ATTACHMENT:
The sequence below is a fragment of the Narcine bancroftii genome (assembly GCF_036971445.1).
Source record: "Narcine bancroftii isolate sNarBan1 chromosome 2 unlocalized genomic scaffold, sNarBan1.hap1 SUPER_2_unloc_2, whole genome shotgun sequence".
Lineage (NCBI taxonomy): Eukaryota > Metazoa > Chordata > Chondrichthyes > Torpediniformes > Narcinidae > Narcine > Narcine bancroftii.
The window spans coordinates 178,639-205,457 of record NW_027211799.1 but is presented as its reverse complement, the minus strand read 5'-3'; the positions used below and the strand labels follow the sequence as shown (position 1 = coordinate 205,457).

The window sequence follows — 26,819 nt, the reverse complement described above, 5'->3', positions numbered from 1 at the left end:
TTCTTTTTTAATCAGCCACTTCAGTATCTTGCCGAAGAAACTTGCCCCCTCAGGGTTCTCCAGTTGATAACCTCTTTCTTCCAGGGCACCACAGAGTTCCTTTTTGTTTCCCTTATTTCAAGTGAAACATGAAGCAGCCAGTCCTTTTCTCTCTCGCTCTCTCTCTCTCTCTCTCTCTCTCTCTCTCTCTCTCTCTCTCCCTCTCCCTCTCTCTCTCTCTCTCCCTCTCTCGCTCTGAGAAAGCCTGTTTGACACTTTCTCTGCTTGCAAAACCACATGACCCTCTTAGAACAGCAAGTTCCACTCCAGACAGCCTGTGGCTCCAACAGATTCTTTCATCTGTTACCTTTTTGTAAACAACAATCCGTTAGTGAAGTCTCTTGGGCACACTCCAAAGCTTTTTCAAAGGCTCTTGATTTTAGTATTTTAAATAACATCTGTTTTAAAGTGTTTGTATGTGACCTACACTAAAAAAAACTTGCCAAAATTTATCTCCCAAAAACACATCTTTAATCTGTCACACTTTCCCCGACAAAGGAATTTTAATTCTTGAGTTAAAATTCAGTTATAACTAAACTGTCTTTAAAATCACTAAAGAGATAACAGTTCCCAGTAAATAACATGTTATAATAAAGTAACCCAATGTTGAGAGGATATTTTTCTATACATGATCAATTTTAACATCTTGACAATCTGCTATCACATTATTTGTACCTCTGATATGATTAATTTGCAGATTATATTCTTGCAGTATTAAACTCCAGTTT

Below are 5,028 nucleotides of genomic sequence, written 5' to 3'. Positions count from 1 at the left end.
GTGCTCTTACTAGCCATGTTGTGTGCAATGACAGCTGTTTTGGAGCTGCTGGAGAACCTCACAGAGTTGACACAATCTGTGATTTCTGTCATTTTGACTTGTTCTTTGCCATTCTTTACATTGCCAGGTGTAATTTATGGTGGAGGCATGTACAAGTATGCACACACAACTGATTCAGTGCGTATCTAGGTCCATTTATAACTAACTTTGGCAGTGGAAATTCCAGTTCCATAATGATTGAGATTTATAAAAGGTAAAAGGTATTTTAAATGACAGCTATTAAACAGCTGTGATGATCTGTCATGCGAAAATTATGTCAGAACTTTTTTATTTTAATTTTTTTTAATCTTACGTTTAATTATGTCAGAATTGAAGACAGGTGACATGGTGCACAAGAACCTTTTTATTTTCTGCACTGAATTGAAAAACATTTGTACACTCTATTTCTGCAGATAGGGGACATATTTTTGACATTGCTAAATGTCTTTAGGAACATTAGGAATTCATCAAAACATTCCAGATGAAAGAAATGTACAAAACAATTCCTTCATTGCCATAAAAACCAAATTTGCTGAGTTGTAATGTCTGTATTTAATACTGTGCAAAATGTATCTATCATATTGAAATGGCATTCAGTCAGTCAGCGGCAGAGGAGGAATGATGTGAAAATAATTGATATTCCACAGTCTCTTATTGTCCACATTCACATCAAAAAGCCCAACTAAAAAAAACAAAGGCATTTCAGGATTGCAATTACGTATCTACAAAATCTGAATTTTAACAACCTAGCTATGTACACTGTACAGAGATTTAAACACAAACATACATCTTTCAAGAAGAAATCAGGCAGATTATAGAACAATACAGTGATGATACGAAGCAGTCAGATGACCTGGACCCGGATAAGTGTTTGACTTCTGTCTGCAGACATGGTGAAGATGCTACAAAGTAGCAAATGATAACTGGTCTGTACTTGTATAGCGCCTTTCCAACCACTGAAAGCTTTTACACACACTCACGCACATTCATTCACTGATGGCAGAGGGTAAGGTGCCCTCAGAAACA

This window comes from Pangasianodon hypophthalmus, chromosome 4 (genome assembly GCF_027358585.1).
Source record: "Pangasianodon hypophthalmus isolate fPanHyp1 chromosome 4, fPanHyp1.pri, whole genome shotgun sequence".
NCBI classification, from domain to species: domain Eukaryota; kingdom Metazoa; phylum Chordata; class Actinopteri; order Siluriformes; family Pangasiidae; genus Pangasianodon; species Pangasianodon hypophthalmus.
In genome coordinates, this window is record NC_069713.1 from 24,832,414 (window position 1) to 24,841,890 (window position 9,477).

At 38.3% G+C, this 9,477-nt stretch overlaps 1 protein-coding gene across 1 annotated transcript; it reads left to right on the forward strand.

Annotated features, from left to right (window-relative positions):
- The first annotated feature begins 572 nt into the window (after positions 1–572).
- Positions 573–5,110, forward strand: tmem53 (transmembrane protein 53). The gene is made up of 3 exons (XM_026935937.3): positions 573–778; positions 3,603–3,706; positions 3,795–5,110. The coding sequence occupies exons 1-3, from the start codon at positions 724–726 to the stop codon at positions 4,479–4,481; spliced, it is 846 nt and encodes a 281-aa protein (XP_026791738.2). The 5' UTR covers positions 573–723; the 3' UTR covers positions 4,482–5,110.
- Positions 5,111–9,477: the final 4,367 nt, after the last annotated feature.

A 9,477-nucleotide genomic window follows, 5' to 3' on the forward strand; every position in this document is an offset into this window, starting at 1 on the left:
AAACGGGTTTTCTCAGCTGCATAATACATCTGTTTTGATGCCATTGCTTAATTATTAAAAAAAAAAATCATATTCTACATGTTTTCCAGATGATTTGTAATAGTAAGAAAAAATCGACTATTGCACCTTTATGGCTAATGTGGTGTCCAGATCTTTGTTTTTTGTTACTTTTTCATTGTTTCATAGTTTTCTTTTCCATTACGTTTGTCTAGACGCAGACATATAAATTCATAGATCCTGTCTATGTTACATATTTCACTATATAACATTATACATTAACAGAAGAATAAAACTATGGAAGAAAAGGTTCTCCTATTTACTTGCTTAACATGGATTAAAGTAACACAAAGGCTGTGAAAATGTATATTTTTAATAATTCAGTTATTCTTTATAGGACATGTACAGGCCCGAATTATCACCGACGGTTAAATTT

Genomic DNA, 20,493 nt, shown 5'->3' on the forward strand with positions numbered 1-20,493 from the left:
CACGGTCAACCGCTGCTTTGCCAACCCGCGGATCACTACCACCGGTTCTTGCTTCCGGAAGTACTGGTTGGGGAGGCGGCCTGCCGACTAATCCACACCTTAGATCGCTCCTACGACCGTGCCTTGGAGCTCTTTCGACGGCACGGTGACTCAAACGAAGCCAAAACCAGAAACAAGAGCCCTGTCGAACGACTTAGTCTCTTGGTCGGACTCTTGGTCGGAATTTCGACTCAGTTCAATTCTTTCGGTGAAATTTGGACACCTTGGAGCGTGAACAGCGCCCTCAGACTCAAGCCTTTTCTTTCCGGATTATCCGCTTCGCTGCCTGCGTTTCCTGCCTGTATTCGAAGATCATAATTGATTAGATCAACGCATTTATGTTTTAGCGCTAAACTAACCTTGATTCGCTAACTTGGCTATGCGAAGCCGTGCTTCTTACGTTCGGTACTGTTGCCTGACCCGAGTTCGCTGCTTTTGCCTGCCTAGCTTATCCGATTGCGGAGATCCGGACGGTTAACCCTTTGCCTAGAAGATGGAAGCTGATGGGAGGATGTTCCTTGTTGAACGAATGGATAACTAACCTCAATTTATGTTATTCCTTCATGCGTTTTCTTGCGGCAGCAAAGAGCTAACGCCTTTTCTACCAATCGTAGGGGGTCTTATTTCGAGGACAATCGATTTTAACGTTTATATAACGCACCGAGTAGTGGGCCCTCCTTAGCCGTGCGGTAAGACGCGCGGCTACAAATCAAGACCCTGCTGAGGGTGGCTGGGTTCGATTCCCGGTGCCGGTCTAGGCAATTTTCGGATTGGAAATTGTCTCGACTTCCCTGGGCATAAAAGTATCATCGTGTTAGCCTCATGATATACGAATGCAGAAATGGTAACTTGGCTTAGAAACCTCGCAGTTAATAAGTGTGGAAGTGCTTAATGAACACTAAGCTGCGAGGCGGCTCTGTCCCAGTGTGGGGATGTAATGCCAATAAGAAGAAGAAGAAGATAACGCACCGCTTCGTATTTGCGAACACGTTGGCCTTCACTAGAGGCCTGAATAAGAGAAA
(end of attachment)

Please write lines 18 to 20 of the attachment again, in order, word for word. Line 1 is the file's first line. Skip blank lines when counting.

A 9,477-nucleotide genomic window follows, 5' to 3' on the forward strand; every position in this document is an offset into this window, starting at 1 on the left:
AAACGGGTTTTCTCAGCTGCATAATACATCTGTTTTGATGCCATTGCTTAATTATTAAAAAAAAAAATCATATTCTACATGTTTTCCAGATGATTTGTAATAGTAAGAAAAAATCGACTATTGCACCTTTATGGCTAATGTGGTGTCCAGATCTTTGTTTTTTGTTACTTTTTCATTGTTTCATAGTTTTCTTTTCCATTACGTTTGTCTAGACGCAGACATATAAATTCATAGATCCTGTCTATGTTACATATTTCACTATATAACATTATACATTAACAGAAGAATAAAACTATGGAAGAAAAGGTTCTCCTATTTACTTGCTTAACATGGATTAAAGTAACACAAAGGCTGTGAAAATGTATATTTTTAATAATTCAGTTATTCTTTATAGGACATGTACAGGCCCGAATTATCACCGACGGTTAAATTT

Genomic DNA, 20,493 nt, shown 5'->3' on the forward strand with positions numbered 1-20,493 from the left: